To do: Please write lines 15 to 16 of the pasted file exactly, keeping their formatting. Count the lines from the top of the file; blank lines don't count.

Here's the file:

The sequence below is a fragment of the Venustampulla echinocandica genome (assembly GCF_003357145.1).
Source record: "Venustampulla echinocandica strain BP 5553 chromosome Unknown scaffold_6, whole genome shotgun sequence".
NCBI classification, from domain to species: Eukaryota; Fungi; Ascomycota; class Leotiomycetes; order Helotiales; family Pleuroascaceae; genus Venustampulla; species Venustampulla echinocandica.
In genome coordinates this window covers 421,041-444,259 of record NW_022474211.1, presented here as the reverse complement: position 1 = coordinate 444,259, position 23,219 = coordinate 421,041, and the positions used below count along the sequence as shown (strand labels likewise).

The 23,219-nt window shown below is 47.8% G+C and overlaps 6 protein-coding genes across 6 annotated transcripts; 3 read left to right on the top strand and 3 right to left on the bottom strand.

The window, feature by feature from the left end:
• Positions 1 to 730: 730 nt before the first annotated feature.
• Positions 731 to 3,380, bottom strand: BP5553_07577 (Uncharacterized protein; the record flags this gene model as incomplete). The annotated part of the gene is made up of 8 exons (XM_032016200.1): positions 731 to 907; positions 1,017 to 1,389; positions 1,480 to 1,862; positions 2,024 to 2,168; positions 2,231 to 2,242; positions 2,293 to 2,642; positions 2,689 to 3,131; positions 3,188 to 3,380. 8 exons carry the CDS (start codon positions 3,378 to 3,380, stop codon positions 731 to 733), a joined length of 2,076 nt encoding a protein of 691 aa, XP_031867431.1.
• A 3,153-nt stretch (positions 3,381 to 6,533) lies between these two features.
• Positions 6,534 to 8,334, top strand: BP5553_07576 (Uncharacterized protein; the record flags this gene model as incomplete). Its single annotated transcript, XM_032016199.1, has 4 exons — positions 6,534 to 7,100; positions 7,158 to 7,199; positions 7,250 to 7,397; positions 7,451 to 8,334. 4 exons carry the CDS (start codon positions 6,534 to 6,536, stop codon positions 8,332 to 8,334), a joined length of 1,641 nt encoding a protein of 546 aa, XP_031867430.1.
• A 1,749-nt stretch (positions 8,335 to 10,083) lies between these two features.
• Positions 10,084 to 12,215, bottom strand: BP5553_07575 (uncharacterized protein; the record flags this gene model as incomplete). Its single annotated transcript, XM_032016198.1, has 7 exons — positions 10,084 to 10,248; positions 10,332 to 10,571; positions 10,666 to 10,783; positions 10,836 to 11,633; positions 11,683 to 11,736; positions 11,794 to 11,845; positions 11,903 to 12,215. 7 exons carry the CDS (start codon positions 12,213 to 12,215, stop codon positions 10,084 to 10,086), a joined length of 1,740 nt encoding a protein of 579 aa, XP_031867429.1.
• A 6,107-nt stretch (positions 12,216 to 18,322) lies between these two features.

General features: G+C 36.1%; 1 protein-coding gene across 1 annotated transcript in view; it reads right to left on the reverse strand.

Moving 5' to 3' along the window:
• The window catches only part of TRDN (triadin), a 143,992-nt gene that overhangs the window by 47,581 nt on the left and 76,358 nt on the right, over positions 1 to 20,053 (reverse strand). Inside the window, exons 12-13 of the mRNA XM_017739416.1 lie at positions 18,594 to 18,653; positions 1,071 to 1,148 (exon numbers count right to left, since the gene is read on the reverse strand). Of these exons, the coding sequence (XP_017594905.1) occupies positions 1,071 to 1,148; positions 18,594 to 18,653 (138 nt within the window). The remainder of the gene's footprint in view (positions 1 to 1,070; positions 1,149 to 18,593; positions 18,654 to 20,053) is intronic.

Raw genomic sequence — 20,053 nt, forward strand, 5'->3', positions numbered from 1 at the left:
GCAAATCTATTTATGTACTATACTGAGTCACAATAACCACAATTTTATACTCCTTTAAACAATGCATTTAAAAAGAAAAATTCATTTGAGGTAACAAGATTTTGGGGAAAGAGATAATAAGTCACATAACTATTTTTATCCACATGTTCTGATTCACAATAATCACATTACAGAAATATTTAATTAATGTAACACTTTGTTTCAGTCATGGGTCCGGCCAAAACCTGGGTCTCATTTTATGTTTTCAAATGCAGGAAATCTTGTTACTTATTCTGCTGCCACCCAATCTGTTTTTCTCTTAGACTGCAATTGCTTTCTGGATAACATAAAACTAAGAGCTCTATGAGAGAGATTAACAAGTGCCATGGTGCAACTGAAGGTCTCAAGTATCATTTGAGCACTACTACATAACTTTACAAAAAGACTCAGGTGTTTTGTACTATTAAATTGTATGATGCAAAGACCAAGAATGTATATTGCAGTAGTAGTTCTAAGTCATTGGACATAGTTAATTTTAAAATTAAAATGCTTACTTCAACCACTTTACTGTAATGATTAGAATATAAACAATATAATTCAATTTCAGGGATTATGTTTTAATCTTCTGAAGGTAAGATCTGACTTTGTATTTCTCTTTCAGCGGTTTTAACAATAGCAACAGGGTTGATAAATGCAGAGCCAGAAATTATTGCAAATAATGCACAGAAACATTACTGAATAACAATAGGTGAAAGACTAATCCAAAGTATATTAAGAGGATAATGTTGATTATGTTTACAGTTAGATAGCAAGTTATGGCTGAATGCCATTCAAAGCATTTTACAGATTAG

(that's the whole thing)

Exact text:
Moving 5' to 3' along the window:
• The window catches only part of TRDN (triadin), a 143,992-nt gene that overhangs the window by 47,581 nt on the left and 76,358 nt on the right, over positions 1 to 20,053 (reverse strand). Inside the window, exons 12-13 of the mRNA XM_017739416.1 lie at positions 18,594 to 18,653; positions 1,071 to 1,148 (exon numbers count right to left, since the gene is read on the reverse strand). Of these exons, the coding sequence (XP_017594905.1) occupies positions 1,071 to 1,148; positions 18,594 to 18,653 (138 nt within the window). The remainder of the gene's footprint in view (positions 1 to 1,070; positions 1,149 to 18,593; positions 18,654 to 20,053) is intronic.